Un post alla volta, devo un po’ impormi di riprendere il ritmo. Ammetto di avere la testa altrove, presa da altre persone e altre questioni, e che per come sono fatta dovrei fare tutto tranne che sentirmi sotto pressione perché non mi riesce di scrivere recensioni o, peggior ancora, leggere libri. Eppure ammetto di sentirmi un po’ come se stessi mancando un dovere fondamentalmente, quindi ho bisogno di una giusta via di mezzo… motivo per cui oggi vi lascio un teaser, rigorosamente spoiler free, dalle pagine del libricino meraviglioso consigliatomi da una delle mie persone preferite in assoluto. Il titolo è “Deathless“, l’autrice Catherynne M. Valente, e lo sto davvero davvero davvero amando.
In a city by the sea that was certainly never called anything so bourgeois as St. Petersburg, there stood a long, thin house on a long, thin street. By a long, thin window, a young woman in a pale blue dress and pale green slippers watched her new neighbor arrive in the house next door. An old woman clutching her suitcase, shrouded in a black wool dress, very tall and thin, whose waist was so stretched and skinny that Marya could have put both her hands around it. The woman’s fingers were amazingly long, her nose sharp and spiked, and her white hair pulled tightly back into a bun. She walked with a limp and a hunch, but Marya suspected that this was to hide how tall she truly was.
“That’s Comrade Likho,” said one of Marya’s twelve mothers, darning an ancient stocking. “A widow with no children. She says she’ll take in all our laundry, the dear old thing. I thought it might be nice if you visited her after school. She could tutor you, watch out for you while I’m at the factory.”
Marya did not like this idea at all. In a classroom she could think her own thoughts and no one would bother her—no teachers called upon her anymore. With a tutor, she could not avoid being asked her opinions. She frowned down at the hunchbacked Likho. The crone stopped and looked up at the window, the turn of her head fast and sharp, like a bird’s. Widow Likho’s eyes were black and huge, as though they had drooped and melted and slid down into her cheekbones. Her gaze was barbed and biting. The cherry trees dropped their blossoms across Likho’s black dress, and she scowled.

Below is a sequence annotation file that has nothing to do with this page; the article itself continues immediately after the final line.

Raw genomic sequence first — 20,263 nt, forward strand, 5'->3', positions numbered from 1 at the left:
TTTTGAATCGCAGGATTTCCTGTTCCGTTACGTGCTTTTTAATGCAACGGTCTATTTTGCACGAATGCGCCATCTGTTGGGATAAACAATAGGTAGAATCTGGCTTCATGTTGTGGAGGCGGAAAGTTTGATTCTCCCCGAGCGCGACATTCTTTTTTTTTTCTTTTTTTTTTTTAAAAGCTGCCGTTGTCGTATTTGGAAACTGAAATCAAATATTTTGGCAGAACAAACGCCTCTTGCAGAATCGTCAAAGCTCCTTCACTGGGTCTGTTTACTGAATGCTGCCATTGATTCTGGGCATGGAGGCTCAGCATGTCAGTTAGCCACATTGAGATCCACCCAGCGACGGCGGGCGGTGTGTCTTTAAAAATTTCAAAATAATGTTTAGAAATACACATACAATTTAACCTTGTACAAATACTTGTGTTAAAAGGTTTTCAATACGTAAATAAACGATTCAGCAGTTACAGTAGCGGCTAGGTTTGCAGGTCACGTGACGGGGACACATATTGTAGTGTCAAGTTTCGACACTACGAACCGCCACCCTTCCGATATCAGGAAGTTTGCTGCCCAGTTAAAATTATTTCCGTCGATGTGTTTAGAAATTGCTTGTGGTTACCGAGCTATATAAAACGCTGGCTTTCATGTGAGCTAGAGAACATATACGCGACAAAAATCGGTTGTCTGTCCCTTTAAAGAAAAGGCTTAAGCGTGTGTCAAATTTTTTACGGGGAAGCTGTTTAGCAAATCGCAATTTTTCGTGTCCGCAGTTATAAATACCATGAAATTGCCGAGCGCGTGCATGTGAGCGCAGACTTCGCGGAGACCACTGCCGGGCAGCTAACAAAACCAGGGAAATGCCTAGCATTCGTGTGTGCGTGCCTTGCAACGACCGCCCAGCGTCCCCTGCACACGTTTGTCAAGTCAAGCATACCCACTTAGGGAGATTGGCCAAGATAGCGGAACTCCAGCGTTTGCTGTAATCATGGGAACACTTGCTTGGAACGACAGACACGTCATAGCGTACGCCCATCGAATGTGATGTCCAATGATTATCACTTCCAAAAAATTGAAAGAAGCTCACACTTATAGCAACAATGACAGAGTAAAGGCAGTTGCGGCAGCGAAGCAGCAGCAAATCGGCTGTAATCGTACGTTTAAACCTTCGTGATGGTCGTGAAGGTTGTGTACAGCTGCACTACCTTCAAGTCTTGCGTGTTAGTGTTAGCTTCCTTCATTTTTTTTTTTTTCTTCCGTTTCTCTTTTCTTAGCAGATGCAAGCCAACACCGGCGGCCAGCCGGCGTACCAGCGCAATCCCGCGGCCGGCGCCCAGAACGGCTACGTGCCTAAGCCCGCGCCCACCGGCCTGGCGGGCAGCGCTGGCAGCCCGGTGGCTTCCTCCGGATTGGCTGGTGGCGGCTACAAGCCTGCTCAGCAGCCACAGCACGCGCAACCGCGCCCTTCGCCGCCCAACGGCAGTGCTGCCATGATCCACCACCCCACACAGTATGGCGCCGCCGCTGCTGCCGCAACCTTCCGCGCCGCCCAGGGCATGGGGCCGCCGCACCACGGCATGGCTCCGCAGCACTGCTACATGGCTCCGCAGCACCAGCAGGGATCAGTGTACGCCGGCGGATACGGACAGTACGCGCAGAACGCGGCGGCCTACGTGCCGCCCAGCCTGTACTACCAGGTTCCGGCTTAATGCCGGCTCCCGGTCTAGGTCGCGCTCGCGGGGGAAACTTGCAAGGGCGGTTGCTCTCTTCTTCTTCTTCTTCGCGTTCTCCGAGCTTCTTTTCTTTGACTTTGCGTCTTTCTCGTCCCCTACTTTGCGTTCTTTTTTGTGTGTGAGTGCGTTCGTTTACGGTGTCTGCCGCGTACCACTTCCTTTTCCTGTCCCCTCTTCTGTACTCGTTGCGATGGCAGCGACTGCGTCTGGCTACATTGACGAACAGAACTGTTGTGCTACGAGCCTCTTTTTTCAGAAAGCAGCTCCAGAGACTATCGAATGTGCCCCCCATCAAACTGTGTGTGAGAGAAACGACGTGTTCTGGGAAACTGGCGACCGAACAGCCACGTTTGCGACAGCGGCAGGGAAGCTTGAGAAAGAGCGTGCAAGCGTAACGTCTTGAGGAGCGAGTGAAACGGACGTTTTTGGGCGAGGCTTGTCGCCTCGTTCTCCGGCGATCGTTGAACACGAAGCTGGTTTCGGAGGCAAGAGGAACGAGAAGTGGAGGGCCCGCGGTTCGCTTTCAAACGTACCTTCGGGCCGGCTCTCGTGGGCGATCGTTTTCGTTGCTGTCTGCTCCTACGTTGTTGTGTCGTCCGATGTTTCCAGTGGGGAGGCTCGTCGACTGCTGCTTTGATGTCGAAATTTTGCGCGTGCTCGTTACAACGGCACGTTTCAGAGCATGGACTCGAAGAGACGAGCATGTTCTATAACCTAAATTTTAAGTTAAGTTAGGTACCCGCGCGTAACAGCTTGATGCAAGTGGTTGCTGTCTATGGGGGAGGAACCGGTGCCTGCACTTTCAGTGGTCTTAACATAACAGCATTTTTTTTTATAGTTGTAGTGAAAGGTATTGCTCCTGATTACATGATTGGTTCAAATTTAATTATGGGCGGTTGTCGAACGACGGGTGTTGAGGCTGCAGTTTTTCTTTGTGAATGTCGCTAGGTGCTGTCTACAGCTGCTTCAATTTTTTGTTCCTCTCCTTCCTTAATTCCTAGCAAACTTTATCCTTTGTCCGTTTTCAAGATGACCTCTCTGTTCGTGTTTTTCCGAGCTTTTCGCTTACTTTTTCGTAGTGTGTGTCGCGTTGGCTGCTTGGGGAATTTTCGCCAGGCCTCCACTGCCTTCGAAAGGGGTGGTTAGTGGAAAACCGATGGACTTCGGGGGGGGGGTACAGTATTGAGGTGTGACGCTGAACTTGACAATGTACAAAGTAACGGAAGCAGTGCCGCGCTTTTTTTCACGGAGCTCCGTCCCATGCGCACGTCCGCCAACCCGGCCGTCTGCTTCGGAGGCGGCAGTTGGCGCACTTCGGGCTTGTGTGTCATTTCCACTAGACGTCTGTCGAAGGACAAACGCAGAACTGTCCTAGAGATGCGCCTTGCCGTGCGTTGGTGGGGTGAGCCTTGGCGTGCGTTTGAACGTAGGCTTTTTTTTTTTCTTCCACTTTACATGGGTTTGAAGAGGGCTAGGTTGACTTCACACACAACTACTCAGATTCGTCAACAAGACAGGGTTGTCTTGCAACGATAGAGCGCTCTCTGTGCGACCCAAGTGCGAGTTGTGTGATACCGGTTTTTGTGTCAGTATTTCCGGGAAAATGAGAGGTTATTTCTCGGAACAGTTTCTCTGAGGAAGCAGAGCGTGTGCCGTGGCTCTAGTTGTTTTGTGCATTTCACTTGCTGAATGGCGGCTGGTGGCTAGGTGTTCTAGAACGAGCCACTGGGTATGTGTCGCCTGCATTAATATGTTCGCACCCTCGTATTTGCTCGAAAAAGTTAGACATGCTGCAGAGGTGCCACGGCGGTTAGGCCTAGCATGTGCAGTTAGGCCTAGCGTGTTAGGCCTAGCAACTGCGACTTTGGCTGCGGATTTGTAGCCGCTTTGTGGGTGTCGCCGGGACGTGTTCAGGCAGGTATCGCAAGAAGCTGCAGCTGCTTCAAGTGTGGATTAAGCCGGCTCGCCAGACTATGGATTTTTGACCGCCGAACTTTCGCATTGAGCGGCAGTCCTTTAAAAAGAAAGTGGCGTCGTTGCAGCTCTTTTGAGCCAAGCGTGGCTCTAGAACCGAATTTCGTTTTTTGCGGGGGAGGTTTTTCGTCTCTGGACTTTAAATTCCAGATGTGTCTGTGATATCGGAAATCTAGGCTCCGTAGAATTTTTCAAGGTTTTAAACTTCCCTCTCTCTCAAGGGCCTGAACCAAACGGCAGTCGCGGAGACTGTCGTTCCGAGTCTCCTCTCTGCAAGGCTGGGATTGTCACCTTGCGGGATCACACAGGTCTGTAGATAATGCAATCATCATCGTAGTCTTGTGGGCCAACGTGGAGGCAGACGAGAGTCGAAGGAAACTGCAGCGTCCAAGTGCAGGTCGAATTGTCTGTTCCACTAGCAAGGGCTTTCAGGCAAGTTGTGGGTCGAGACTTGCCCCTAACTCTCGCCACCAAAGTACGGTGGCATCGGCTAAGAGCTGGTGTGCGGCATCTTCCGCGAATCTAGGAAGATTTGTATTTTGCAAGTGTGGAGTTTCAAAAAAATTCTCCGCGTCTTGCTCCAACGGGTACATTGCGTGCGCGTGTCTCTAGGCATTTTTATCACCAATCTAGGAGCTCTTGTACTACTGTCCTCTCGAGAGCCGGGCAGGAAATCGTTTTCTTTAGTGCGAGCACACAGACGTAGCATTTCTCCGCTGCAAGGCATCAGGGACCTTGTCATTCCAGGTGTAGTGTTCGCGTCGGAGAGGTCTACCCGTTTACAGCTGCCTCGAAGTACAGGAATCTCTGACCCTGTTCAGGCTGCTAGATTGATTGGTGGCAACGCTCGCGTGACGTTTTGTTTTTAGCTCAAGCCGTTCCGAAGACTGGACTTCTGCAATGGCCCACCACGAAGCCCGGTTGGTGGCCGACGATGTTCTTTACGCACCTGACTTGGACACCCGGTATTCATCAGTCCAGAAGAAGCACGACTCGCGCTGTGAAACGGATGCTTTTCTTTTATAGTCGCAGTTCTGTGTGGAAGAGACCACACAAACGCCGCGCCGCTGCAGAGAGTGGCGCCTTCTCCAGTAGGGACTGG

“You shouldn’t be frightened of old ladies,” admonished another of Marya’s mothers—the one, by coincidence, who had borne her. Marya knew she should not show favoritism, but her mother’s hands looked so thin, the skin so dry, she wanted to clap them between her own, to warm them and make them red again. “You’ll be one someday, you know.”
The widow Likho stared up at Marya’s window. Slowly, like ice sliding across a plate, she smiled.
A glorious retelling of the Russian folktale Marya Morevna and Koschei the Deathless, set in a mysterious version of St. Petersburg during the first half of the 20th century.
Child of the revolution, maiden of myth, bride of darkness.
A handsome young man arrives in St Petersburg at the house of Marya Morevna. He is Koschei, the Tsar of Life, and he is Marya’s fate.
Koschei leads Marya to his kingdom, where she becomes a warrior in his tireless battle against his own brother, the Tsar of Death.
Years pass. Battle-hardened, scarred by love, and longing for respite, Marya returns to St Petersburg – only to discover a place as pitiful as the land she has just fled: a starveling city, haunted by death.
Deathless is a fierce story of life and death, love and power, old memories, deep myth and dark magic, set against the history of Russia in the twentieth century. It is, quite simply, unforgettable.